algebraic-topologydifferential-geometrydifferential-topologygeometric-topologymorse-theory

The question is given below:

And here is exercise (16):

And here is the solution to exercise(17)

But I have difficulties in understanding the following parts of the solution:

1-Why the codomain of the defined $h$ in the second line is $\mathbb{R}$?

2-Why $h$ is clearly smooth as stated in the third line?

3-Why we are using U x {0}, what is the importance of using the singleton $0$?

4-Why K x {0} is compact? and why this leads to that $h > 2\delta$ for some $\delta > 0$?

5-And by which property of continuity of h, there exists an open set $U'$ such that $h > \delta$ on $U'$?

6-When usually Tube lemma is applied, when we need what, we apply it?

Thank you!

#### Related Solutions

##### A difficulty in understanding a part of solution of Q.1.3.10 in Allan Pollack and Guillemin.

OK, let's break the exercise into steps.First, the "then $f$ maps $Z$ diffeomorphically onto $f(Z)$" part.

Since you have that $f$ in one-one on $Z$, and immersion at every $x\in Z$, you only need to prove that the map $f|_Z: Z \rightarrow f(Z)$ is a proper map, because then it would be an embedding, and an embedding is a diffeomorphism onto its image (pages 17, 18). Just take a compact $K \subset f(Z)$, since $f(Z)$ is given the subspace topology, it is also compact in $Y$, and since $Y$ is Hausdorff, it is closed in $Y$. Then since $f|Z$ is continuous as a map with image in $Y$ (just the restriction of a continuous map), $f^{-1}(K)$ is closed in $Z$, but $Z$ compact implies it is compact in $Z$. So $f$ is also proper, hence a diffeomorphism.

Now, we need to prove that $f$ is a little more, is a diffeomorphism of an open neighborhood of $Z$ in $X$ onto an open neighborhood of $f(Z)$ in $Y$.

Why is it that it's enought to prove $f$ to be one-one is an open neighborhood of $Z$ in $X$ (Exercise 5)? Because Exercise 5 tells you that a local diffeomorphism that is one-one is actually a diffeomorphism. Suppose you find an open nighborhood $U$ of $Z$ in $Y$ with $f|_U$ one-one, we could (if necessary) intersect $U$ with a neighborhood $V$ of $Z$ such that $f|V$ is a local diffeomorphism (this $V$ you get it by just taking a finite union of neighborhoods in $X$ of points in $Z$ restricted to wich $f$ is a diffeomorphism, local condition). Then you can assume there's a $U$ neighborhood of $Z$ in $X$ such that $f|_U: U\rightarrow f(U)$ is a local diffeo and one-one, applying Exercise 5 we get that $f|_U$ is a diffeomorphism.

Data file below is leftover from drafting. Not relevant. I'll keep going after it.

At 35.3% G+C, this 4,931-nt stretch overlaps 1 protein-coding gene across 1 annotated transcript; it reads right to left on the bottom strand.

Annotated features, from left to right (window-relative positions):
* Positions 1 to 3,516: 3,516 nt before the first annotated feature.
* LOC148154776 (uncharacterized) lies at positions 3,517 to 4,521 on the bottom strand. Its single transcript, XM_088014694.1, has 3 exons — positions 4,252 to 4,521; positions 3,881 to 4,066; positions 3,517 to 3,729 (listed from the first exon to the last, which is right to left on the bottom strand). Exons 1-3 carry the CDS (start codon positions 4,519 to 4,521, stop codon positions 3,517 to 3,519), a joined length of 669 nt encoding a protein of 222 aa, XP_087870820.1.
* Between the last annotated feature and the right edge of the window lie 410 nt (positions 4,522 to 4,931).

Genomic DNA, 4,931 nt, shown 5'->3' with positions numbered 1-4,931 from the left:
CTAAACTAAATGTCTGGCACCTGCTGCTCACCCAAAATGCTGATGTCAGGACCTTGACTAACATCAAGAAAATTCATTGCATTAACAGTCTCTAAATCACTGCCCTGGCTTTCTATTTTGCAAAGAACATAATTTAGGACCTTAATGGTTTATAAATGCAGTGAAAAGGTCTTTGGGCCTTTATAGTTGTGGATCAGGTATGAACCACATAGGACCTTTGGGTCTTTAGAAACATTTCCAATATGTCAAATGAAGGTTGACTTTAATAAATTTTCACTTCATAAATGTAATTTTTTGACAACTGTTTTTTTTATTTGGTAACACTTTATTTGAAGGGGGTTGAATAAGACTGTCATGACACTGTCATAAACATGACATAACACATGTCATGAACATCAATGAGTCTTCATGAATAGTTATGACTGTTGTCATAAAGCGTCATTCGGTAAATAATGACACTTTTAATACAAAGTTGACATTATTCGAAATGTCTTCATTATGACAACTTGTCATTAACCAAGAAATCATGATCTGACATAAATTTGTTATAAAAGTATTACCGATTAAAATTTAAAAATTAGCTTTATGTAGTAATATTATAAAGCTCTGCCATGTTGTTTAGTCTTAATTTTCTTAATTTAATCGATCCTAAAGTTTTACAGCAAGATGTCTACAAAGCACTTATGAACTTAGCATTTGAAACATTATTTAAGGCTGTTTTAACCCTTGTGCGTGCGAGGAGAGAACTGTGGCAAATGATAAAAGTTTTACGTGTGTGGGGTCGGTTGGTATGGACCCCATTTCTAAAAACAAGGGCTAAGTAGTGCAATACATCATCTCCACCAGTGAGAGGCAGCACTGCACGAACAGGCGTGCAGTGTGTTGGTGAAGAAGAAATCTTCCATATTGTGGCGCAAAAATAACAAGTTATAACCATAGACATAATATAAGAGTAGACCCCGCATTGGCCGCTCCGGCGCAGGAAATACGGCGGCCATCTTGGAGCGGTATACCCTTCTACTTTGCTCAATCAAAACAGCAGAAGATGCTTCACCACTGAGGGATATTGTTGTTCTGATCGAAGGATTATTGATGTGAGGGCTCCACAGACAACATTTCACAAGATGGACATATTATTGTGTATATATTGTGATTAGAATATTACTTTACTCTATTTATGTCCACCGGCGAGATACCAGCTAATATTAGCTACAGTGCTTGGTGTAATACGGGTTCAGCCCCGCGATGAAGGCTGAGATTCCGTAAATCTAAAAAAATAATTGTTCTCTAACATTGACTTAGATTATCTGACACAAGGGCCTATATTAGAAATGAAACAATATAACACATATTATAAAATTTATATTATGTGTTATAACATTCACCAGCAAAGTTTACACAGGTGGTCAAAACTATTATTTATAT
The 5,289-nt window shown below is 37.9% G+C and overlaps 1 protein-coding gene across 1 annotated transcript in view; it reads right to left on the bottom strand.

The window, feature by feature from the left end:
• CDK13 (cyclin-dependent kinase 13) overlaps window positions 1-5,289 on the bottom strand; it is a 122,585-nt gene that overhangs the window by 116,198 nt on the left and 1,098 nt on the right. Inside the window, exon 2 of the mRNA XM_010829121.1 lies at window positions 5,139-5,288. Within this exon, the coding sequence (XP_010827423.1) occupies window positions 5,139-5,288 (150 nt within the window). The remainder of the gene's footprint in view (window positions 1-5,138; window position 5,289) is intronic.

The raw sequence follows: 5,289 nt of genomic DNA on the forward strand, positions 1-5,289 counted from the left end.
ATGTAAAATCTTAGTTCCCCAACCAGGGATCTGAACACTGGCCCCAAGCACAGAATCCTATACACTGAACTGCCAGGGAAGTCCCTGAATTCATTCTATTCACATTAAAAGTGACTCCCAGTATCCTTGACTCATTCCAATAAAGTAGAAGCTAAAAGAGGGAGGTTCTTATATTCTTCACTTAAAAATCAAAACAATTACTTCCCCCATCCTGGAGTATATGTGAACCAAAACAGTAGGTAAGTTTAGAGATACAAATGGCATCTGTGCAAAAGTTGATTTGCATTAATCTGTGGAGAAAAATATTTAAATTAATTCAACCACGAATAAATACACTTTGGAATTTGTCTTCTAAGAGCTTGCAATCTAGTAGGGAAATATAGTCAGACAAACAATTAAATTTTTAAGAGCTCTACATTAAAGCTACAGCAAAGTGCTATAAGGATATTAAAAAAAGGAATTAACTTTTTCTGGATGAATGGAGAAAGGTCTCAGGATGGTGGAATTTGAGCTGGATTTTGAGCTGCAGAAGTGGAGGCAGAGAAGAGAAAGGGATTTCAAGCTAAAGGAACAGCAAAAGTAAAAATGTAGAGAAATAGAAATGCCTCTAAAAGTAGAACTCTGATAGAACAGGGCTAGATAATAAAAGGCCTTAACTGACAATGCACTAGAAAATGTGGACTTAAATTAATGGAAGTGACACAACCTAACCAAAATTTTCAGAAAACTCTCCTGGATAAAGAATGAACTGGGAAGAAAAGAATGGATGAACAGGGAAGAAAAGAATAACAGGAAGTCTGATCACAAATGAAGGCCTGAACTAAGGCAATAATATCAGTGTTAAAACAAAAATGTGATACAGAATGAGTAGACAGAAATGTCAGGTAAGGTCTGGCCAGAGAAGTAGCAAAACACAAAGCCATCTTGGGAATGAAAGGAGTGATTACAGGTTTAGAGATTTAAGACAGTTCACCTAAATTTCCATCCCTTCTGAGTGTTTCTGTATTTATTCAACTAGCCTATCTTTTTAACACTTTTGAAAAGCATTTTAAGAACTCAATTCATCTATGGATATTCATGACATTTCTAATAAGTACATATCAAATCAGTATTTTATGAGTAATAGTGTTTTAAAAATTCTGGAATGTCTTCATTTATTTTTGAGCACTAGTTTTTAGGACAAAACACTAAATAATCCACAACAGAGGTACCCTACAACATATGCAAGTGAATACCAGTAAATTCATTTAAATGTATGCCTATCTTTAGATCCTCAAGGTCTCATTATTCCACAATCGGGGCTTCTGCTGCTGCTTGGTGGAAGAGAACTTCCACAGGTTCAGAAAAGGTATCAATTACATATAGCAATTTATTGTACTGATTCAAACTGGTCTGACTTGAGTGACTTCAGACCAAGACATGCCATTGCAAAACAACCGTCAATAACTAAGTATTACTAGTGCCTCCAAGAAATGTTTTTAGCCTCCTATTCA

There are only two things left to prove: Exercise 5, and the injectivity in a neighborhood of $Z$ in $X$.

For the first one, just observe that if $f: A\rightarrow B$ is a one-one local diffeo, then exists $f^{-1}: f(A)\rightarrow A$ and both $f$, $f^{-1}$ are smooth by just using their local expression, the identity. Then $f$ is a diffeomorphism onto its image, that hence is going to be open in $B$.

For the second one, suppose $f$ is not one-one restricted to any neighborhood of $Z$ in $X$.

Define $U_n=$ {$x \in X| d(x,Z)<\frac{1}{n}$} (your manifold X is sitting inside some $\mathbb{R}^k$ by definition, and if you don't take Guillemin's convention, just use Whitney's Embedding Theorem). There are {$a_n$}, {$b_n$} such that $a_n, b_n \in U_n$ and $f(a_n)=f(b_n)$. Clearly $d(a_n, Z), d(b_n, Z)$ tend to zero. Since the distance is continuous and $Z$ is closed in $X$ (again $Z$ compact inside $X$ Hausdorff is closed), then there are $z_1, z_2\in Z$ with $z_1=\lim_{n\to\infty} a_n$, $z_2=\lim_{n\to\infty} b_n$. Since $f$ is continuous, $f(z_1)=f(z_2)$. This contradicts the injectivity of $f$ restricted to $Z$ if $z_1\neq z_2$. So that $z_1=z_2=z$.

Now that contradicts the fact that $df_z$ is an isomorphism, since this implies that there's a neighborhood of $z$ in $X$ restricted to which $f$ is a diffeomorphism, in particular one-one.

##### Stack of records theorem from Allan Pollack and Guillemin differential topology.(Q.1.4.7)

By the Regular Level Set Theorem, since $y$ is a regular value of $f:X\to Y$, we have that $f^{-1}(y)$ is smooth embedded submanifold of $X$ of codimension (in $X$) equal to the dimension of $Y$. Since $\dim{X}=\dim{Y}$, we have that $f^{-1}(y)$ is a $0$-dimensional submanifold. Since $f$ is continuous, the preimage of any closed set is closed. So $f^{-1}(y)$ is closed, and hence compact, since it's a closed subset of the compact set $X$.

**Begin Edit-**$f^{-1}(y)$ is discrete since it's a $0$-dimensional manifold. Since it's compact and discrete it must be finite. Indeed, if it was infinite, then it would contain a limit point. Hence every neighborhood of said point would contain other points in the set contradicting discreteness. Hence $f^{-1}(y)=\{x_1,...,x_n\}$.**-End Edit**

It's a local diffeomorphism about each $x_j\in f^{-1}(y)$ by the inverse function theorem (since $y$ is a regular value $df_{x_j}$ has full rank at each $x_j$).

The remainder of the proof is just chasing open sets until you have one small enough with all the desired properties.